Meet the Contributors: Interview with Edward Kline

Edward Kline is a short story writer and poet. He resides in Boston, Massachusetts.

"The Most Egregious Crook" (below) was featured in the inaugural issue.

Do you have a process?

I do, yes. Sort of, anyway. Part of my process is everything has to be handwritten on paper first. I know some writers who can do all their work electronically and I absolutely cannot. I need to be able to scribble, cross out, doodle even as I am thinking about what it is I am trying to say in certain short stories or poems that I am crafting. So it goes from pen and paper, to a Google Drive where I tinker further - and then read aloud at least 12 times to make sure it doesn't sound or seem clunky - and then over to Megan here at Red Planet for consideration!

Do you get writer's block? How do you "un-block"?

Oh, boy, do I ever get writer's block. It's so bad sometimes when it happens but I have found that there is no way over, around, under it other than through it. By which I mean, I just keep writing. Even if what I am writing is obviously terrible. I find sometimes walking away from a piece and coming back to it with fresh eyes is good. But for myself I can't stay away for too, too long. Just a day or so tops and then right back into the mess to try to power through the writer's block. I think writers who say they never experience writer's block are lying in an attempt to look cool.

What inspires your ideas?

There are certain topics that I like to focus on: Loss, fear and love. Nature inspires me within those themes. Getting out for a walk inspires me. Reading as much as I can read helps, too. A lot of my work is actually from the vantage point of the outside-looking-in and not writing about just myself. I don't like to be that narcissistic. And I am endlessly amused when people think my works are about me and my experiences. Far from it. Rarely is that ever the case. Most of the time, I am writing as an observer. I am looking at people around me and writing about how they might think or feel on the inside about something.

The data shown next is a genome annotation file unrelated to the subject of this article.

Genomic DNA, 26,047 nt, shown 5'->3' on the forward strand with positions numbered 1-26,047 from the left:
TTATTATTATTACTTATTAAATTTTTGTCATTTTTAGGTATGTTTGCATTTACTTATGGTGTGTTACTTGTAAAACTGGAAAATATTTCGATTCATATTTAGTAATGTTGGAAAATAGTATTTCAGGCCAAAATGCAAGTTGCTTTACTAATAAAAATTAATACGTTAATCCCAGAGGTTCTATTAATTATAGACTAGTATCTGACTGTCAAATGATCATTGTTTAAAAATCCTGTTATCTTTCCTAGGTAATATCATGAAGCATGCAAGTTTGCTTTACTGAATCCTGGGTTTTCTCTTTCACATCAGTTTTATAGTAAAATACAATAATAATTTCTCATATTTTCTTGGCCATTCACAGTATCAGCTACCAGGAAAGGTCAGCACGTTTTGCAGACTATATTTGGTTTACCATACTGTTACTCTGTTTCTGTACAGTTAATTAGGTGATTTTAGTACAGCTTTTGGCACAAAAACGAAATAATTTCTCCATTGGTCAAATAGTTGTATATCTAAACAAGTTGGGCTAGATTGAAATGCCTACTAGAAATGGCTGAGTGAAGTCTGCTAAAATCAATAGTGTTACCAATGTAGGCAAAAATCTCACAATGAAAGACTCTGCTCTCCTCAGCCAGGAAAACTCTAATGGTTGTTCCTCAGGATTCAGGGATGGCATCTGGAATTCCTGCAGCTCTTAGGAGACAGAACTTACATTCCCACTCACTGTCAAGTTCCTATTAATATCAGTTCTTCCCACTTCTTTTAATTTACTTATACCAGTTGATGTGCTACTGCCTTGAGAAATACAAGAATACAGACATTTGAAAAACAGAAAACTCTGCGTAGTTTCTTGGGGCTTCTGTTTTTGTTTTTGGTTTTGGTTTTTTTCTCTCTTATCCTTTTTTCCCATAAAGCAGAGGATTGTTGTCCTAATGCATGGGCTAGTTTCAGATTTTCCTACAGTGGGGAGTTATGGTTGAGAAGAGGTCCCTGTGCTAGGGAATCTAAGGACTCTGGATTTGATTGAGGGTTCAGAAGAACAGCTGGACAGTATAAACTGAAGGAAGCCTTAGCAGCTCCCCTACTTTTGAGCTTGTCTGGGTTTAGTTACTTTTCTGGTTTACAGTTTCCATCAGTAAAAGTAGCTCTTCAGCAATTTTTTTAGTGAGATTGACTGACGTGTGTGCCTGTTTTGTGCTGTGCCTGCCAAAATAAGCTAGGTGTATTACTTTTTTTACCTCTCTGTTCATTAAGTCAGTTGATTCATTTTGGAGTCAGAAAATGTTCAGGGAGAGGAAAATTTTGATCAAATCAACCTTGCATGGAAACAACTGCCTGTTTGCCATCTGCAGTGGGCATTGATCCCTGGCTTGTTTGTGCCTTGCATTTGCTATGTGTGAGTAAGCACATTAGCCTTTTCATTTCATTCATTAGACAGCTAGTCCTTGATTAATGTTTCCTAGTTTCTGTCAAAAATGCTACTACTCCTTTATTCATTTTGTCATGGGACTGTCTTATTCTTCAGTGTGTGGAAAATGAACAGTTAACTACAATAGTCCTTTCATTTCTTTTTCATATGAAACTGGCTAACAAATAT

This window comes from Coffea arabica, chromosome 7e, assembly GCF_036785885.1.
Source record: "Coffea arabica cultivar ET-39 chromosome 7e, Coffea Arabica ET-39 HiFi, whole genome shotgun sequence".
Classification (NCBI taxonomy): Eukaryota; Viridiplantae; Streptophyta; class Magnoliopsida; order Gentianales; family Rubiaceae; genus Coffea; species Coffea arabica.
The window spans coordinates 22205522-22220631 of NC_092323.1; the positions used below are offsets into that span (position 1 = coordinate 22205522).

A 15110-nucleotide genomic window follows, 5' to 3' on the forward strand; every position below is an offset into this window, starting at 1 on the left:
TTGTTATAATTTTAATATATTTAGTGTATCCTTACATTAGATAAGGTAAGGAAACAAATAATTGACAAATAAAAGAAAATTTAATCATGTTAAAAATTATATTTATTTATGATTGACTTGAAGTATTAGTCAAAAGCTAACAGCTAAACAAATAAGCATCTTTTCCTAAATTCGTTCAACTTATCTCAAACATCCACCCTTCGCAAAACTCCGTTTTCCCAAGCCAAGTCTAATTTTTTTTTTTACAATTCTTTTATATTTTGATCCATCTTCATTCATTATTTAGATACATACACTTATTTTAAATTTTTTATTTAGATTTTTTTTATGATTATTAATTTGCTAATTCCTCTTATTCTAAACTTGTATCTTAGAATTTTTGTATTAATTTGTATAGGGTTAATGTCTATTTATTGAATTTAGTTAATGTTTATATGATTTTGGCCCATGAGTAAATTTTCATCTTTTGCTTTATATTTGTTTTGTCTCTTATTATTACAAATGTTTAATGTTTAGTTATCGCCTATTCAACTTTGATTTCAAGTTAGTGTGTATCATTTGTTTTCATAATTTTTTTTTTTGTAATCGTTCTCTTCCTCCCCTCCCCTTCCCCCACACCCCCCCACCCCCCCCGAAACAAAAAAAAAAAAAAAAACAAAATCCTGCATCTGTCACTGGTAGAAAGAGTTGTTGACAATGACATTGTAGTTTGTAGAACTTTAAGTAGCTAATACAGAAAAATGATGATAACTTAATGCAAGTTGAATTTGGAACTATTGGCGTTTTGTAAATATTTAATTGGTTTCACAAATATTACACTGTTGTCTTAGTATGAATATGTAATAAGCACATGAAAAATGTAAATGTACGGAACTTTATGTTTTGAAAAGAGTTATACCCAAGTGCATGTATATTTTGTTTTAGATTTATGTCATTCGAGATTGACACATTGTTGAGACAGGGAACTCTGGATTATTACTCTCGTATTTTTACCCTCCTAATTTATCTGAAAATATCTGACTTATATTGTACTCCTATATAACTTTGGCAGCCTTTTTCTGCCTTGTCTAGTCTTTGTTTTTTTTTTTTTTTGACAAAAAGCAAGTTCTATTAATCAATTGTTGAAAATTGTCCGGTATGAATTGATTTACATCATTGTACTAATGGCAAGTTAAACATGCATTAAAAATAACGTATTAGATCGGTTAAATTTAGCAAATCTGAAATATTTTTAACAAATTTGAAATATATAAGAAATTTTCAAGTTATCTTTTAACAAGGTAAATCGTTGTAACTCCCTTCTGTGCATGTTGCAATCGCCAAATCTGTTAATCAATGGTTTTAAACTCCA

Give us a fun-fact about you!

Edward Kline is a pen name! I am a huge, huge, HUGE fan of Edgar Allan Poe and Emily Dickinson so when thinking about writing and channeling their energy and inspiration I wanted to pick a name that started with "E". And the letter "K" is the halfway point between Dickinson and Poe. Or it was when I counted all those years ago. If I got it wrong, don't tell me now. It's too late to change it. Anyway I got to "K" and looked up last names that started with the letter and landed on Kline.

Where can people see more of your work?

Really just here at Red Planet. For the most part, I have just recently gotten the courage to share my work.

What drew you to Red Planet Magazine?

I was looking for places to submit my work and came upon Red Planet Magazine and loved the mission statement. It really spoke to my own sense of wonder. At first I thought maybe my work might be a bit too introspective and dark for this publication but felt a strong sense to give it a try and submit my musings for consideration. And I keep coming back because I am super proud of the other contributors that I am honored and humbled to share magazine space with, I love our fearless Editor-in-Chief's blog postings about important issues of our day (particularly Climate Change) and I thought it was a nice place for someone as brutally shy as me to submit my work in the hopes that whoever might read my work might enjoy it. And that's what it is ultimately about for me. That human connection.

The Most Egregious Crook

by Edward Kline

My loved ones have not died - they await me!

Down beneath the conniving dirt of the cemetery.

Or deceptively placed behind cold marble slate,

in the Mausoleum - where I left them,

convinced that they had met their last fate.


But Death is the most egregious crook!

Which is why I’ll dig them all up and have another look.

Our time together, I don’t believe it has concluded.

Grandmother! Cousin! Brother! Dearest Friend!

I know “morticians” and “medicine” have colluded.


So, I’ll rip open their caskets and expect to see,

In each, nothing but big smiles just waiting for me.

And we’ll dance and we’ll sing and pay no mind,

to the nauseating breeze or the insulted crows,

sick with envy to see that we know - how to leave Death behind.